Some of the enthusiastic workshop group.


I made the trip back home in a day, with a brief stop in Port Chester, NY to meet up with my old assistant, Andrew Coombs. Andrew is Artist-in Residence at the Clay Center there and we had a great visit. I got a tour of center, had a nice conversation with the director, Rina Kashyap and an excellent meal before getting back on the road. This is Andrew in his studio. If you click on the photo to enlarge it you can get a better look at the sweet pots he is making these days.

11 March 2009

Cape Cod Potters

Several years ago (5!) I taught a workshop for the Cape Cod Potters group that was very well received and I'm happy to be going back for a second command performance this weekend. The CCP asked me to judge an exhibition that opened a couple of weeks ago at the Cape Cod Museum of Art and the weekend will begin with a talk there by yours truly followed by two days of demonstrations at the Creative Arts Center in Chatham. I understand that the CCP is offering bargain basement prices for the workshop, including lunch, so if you're in the neighborhood, there's no reason not to join us! I usually tell lots of tales of my days in England while making a variety of pots. The photos below are from my last appearance there.

08 March 2009

Kiln Shelves

I won't load the kiln until I get back from Cape Cod in the middle of next week, but I'm doing all I can to be ready before I leave. Painting shelves always makes takes my mind back to Winchcombe. The wood kiln has about 140cu.ft of packing space and was fired every 3 weeks or so! That's a lot of pots made by a team of 6. Anyway, one of my jobs was painting about 120 shelves, often in a cold, unheated kiln shed listening to BBC Radio 1 (Rod Stewart's 'Do Ya Think I'm Sexy?'...early Police...the Talking Heads). The kiln wash mix we used was alumina hydrate and wallpaper paste. After the firing we just brushed the alumina off and used it again because the paste, being organic, just burnt away. I've never tried this with the salt kiln. I ought to at least try? Today was a perfect day for this chore. I'm not feeling all that well and a nice mindless job in the sun was all I was up to.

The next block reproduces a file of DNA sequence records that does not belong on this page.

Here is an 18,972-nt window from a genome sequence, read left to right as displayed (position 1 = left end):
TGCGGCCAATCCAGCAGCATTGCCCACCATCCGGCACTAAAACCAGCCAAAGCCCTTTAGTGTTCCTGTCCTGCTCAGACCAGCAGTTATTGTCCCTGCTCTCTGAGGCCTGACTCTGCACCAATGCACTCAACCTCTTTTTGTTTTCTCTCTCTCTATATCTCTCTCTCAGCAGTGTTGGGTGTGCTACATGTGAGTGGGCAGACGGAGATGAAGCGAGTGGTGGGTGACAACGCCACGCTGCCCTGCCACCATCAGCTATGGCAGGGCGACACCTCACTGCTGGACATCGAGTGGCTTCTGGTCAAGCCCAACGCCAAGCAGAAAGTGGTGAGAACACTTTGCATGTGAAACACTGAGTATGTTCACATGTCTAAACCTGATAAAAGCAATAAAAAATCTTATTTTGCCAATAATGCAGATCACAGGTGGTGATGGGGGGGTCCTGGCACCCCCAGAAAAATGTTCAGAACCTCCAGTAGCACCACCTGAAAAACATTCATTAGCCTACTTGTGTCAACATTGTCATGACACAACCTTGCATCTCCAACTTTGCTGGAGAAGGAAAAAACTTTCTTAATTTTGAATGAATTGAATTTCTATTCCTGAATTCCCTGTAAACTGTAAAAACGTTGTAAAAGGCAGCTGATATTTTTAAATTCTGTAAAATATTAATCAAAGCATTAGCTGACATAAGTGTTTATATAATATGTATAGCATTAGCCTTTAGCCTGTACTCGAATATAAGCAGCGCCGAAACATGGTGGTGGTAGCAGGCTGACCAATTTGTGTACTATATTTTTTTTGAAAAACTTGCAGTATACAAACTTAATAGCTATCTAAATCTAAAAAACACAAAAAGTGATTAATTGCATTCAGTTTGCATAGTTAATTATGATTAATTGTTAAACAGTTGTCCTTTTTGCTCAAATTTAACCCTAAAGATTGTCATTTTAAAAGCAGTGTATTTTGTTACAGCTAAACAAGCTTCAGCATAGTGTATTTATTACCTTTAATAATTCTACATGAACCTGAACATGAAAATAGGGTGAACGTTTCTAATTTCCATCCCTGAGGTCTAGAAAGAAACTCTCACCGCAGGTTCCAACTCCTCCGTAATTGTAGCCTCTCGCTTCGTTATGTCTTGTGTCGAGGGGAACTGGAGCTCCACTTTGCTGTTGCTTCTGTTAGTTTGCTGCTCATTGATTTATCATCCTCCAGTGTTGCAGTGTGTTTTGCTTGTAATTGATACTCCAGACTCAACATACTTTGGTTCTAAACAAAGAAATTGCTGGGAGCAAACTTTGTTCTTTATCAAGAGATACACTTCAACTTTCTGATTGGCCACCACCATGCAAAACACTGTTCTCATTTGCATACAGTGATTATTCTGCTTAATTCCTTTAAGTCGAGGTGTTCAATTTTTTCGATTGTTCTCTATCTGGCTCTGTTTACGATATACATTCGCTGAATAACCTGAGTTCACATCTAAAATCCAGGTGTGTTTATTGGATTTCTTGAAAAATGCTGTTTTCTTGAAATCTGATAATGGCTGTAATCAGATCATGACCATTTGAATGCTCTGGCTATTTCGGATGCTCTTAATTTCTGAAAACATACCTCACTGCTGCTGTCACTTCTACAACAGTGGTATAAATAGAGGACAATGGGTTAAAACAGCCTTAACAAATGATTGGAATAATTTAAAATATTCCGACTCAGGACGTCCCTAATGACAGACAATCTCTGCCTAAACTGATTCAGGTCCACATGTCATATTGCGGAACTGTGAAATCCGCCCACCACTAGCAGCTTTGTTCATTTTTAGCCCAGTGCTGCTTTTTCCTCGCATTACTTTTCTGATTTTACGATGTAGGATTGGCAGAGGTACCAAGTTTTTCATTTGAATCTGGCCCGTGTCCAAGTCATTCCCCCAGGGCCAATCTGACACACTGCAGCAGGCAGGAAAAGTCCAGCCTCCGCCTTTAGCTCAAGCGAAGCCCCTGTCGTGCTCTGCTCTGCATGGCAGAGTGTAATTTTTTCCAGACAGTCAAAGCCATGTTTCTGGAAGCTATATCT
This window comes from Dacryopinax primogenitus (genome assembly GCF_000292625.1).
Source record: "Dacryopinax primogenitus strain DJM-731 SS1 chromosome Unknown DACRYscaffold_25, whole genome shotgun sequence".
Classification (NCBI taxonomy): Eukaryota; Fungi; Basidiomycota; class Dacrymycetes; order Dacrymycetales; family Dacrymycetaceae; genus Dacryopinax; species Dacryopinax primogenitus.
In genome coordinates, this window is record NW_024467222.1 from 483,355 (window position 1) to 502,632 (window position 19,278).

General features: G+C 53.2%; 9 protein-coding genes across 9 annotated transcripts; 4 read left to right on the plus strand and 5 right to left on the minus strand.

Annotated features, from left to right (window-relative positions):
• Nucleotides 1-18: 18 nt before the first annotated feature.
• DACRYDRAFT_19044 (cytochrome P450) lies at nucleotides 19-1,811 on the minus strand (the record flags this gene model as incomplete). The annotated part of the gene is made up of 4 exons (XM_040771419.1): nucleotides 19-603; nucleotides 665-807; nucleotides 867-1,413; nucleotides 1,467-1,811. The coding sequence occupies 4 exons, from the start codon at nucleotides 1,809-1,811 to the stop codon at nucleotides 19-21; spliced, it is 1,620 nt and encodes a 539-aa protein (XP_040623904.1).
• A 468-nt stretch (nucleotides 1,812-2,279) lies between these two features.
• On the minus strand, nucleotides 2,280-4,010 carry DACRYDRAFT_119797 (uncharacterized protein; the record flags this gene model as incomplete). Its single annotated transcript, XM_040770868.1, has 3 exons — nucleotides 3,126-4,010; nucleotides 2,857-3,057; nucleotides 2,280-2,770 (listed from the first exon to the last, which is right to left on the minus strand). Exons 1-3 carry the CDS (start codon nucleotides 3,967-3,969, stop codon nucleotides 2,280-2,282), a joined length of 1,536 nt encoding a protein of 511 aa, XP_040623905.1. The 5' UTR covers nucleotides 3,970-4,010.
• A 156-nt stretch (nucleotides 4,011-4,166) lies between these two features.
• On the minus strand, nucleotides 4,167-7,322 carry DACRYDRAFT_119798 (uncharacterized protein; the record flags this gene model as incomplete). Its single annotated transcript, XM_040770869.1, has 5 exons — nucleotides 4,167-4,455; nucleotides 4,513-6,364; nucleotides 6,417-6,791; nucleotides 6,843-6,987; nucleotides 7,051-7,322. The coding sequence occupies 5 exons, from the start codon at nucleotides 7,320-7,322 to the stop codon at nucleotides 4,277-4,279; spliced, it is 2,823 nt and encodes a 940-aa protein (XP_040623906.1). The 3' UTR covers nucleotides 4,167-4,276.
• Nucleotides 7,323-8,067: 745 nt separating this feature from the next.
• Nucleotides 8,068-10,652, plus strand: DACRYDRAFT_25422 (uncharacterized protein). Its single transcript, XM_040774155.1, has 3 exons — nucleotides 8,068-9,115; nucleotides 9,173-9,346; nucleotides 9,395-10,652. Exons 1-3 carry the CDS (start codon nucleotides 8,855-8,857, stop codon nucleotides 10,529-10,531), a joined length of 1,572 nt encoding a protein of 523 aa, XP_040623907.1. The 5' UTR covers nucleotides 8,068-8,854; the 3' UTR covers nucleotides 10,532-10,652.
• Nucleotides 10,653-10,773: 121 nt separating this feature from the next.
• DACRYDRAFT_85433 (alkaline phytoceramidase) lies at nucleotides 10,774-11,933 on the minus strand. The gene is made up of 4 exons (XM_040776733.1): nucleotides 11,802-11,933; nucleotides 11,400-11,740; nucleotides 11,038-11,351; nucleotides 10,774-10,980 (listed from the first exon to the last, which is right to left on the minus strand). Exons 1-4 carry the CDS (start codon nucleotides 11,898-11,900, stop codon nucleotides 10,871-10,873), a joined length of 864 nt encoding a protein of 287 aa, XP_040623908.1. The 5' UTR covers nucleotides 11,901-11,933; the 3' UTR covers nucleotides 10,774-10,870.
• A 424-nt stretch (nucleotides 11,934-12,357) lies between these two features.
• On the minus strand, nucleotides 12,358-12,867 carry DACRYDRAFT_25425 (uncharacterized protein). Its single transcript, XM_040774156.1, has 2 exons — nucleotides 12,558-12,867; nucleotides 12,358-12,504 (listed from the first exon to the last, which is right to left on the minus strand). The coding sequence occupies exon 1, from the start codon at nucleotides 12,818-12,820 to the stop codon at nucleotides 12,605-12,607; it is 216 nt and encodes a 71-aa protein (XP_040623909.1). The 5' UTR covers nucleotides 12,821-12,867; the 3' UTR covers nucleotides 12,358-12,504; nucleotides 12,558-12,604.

04 March 2009

Hollywood Preview

The confluence of traveling to England and back, 8" of snow, postponing the firing and car trouble have left me out of sorts. I need to find new momentum. The only thing I've really accomplished lately was writing a 'speech' for my visit next week at The Cape Cod Museum of Art. I judged a big show there...a survey of potters from all over the Cape that opened last Friday to a throng of people. According to Hollis's report, close to 600 people attended! There are some good photos on his blog. I will be giving a talk at the Museum Saturday afternoon (14th) and then teaching a two day workshop. Gail Turner, who has been working really hard on behalf of the exhibition and me in particular, reports that there is already a good group signed up, but if your nearby, please join us. The more the merrier. I'm sure to be writing more about it soon.
Today was much more productive...Paul Cymrot and I hung the "Hollywood" show at LibertyTown and I got the Jeep fixed. Here are a couple of preview photos. The gallery looks outrageous!

02 March 2009

Kilnus Interruptus

I had a tight window of opportunity to get a firing in between my trip to England and my trip to New England and I was excited about seeing some of the last weeks' work finished. But the gods have conspired to thwart me....7"-8" of snow last night and car trouble means that I need a new plan. It'll have to wait. I'm not happy about that....
Still the snow is absolutely lovely, the light fluffy stuff that piles up quickly. I started to shovel the lot at LibertyTown, but happily paid a guy with a little bucket truck to clear it all. I spent my childhood shoveling snow. I'm not too keen on it anymore.

I set aside each layer of the kiln in my studio before I actually load it. It saves time when loading and lets me know that I have the right mix of pots. This is the bottom layer of the salt chamber. I usually put planters there.

After the last firing I covered the firebox end with two layers of fiber paper to seal it from sucking air. The hard brick left an interesting pattern.
My kiln has a 'gasket' made of this stuff, with a layer between the inside and outside rows of brick. It is mighty tight!

My back yard on Winchester Street.


LibertyTown in purple and white.